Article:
Netflix runs on an A/B testing culture: nearly every decision we make about our product and business is guided by member behavior observed in test. At any point a Netflix user is in many different A/B tests orchestrated through ABlaze. This enables us to optimize their experience at speed. Our A/B tests range across UI, algorithms, messaging, marketing, operations, and infrastructure changes. A user might be in a title artwork test, personalization algorithm test, or a video encoding testing, or all three at the same time.

The analysis reports tell us whether or not a new experience made statistically significant changes to relevant metrics, such as member behavior, or technical metrics that describe streaming video quality. However, the default reports only provide a summary view of the data with some powerful but limited filtering options. Our data scientists often want to apply their knowledge of the business and statistics to fully understand the outcome of an experiment.

Instead of relying on engineers to productionize scientific contributions, we’ve made a strategic bet to build an architecture that enables data scientists to easily contribute.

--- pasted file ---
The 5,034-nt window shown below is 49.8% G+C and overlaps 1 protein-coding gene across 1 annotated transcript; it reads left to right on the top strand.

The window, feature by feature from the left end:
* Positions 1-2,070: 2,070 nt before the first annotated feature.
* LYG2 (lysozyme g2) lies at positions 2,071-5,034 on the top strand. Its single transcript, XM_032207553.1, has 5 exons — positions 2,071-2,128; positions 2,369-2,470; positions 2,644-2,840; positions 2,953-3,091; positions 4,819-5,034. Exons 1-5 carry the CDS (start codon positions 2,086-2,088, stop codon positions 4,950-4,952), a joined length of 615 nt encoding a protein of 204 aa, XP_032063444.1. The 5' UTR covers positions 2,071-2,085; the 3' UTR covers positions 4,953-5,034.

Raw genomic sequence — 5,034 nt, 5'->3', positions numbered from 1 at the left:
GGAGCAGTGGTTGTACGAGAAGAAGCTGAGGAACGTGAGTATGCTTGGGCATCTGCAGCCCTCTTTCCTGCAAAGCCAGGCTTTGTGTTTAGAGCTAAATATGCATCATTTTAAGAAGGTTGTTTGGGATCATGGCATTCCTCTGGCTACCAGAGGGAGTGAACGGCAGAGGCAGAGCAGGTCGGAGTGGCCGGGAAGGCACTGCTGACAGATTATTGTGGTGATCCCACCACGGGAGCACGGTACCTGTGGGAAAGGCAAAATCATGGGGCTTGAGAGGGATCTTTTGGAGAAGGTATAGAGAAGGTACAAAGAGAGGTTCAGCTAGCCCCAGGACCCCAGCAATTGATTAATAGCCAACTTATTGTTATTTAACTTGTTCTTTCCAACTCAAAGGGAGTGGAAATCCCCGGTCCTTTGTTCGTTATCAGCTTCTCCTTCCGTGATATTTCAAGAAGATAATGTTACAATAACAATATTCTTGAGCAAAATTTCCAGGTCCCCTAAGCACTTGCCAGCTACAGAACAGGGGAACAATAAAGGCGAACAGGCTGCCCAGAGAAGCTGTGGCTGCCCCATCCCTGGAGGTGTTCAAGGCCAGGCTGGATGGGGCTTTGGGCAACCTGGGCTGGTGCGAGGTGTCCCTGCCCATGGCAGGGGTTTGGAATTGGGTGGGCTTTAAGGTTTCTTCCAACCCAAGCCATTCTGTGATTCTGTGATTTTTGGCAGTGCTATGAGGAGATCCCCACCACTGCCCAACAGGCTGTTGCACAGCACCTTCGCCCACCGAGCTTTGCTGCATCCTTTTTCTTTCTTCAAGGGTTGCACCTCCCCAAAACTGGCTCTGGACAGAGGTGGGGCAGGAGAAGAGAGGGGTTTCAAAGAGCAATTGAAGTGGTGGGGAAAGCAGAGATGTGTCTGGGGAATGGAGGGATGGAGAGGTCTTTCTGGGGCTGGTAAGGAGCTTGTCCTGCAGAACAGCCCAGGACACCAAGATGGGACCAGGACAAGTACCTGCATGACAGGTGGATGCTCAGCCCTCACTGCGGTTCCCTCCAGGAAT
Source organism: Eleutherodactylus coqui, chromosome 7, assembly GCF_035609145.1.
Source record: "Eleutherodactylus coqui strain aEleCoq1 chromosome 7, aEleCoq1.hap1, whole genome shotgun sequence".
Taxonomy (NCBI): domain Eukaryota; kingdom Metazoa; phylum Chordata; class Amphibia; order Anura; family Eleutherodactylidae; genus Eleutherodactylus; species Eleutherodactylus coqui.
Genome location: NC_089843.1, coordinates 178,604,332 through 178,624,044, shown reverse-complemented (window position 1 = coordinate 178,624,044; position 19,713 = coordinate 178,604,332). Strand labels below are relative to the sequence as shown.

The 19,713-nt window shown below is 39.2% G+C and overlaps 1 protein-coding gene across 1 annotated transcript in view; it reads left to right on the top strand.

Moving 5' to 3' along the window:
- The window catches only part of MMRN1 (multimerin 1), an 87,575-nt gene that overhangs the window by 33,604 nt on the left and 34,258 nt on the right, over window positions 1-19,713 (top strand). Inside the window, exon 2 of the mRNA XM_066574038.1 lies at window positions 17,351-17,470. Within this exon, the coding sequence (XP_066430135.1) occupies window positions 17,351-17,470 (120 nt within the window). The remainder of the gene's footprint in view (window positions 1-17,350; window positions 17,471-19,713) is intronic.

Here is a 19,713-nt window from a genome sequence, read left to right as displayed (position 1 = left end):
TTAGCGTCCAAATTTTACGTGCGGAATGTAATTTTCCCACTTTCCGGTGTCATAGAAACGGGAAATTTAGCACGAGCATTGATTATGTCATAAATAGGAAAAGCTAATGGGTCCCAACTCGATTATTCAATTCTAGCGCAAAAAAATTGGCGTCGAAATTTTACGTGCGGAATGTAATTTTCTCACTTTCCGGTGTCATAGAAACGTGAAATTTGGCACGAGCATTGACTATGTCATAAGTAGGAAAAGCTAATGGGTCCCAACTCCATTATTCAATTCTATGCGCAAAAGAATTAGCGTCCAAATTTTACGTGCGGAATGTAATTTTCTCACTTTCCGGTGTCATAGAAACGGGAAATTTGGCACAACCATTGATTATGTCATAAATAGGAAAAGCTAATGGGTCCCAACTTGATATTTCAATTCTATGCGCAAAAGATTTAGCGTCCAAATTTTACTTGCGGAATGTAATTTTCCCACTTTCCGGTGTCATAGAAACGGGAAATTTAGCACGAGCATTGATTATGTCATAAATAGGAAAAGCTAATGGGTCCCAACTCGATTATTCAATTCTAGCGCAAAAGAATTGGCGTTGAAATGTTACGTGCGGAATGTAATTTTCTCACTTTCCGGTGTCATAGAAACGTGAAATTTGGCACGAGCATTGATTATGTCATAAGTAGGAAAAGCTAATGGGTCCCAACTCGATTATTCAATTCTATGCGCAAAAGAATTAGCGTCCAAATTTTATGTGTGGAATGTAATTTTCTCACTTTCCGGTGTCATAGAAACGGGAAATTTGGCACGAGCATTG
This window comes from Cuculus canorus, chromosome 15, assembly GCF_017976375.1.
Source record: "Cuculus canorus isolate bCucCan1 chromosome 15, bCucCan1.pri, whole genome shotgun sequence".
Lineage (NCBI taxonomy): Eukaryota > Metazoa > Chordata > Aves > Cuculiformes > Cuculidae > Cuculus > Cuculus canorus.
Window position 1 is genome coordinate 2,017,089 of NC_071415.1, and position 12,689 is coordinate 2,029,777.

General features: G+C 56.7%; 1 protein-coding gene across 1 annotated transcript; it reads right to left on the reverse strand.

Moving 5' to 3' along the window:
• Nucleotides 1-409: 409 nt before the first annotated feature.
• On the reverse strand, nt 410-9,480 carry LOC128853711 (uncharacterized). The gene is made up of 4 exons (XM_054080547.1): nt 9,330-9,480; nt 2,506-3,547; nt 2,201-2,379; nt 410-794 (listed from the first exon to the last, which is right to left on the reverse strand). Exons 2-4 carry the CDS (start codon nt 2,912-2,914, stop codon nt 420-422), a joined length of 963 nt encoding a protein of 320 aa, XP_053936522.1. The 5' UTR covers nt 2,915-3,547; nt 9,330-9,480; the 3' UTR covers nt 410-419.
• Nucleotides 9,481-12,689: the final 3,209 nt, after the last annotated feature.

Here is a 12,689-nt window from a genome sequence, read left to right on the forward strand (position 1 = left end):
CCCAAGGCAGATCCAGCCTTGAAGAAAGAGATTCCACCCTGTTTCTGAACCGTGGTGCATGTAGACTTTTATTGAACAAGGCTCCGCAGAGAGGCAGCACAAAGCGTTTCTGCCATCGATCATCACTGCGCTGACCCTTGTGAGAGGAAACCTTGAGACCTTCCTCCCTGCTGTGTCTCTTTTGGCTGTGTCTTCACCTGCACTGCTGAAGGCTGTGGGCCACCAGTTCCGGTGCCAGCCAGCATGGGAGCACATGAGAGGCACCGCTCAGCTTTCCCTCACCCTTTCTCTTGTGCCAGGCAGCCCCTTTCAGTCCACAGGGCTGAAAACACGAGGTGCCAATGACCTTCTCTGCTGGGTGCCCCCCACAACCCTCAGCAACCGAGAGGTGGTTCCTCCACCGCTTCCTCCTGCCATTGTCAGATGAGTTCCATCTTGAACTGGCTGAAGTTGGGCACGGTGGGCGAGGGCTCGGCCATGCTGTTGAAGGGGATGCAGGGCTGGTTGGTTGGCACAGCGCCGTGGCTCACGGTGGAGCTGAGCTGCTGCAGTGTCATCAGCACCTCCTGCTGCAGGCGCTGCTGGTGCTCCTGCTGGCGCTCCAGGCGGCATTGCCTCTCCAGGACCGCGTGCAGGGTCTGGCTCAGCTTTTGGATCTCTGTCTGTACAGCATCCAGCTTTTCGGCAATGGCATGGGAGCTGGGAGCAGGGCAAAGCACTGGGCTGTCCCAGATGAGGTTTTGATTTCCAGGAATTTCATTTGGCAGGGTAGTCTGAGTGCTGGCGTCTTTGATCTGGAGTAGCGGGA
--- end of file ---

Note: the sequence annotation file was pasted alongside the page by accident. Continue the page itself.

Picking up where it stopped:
The two main challenges with this approach are establishing an easy contribution framework and handling Netflix’s scale of data. When dealing with ‘big data’, it’s common to perform computation on frameworks like Apache Spark or Map Reduce. In order to reduce the learning curve of contributing analyses, we’ve decided to take an alternative path by performing all of our analyses on one machine. Due to compression and high performance computing, scientists can analyze billions of rows of raw data on their laptops using languages and statistical libraries they are familiar with like Python and R.

Challenges with Pre-existing Infrastructure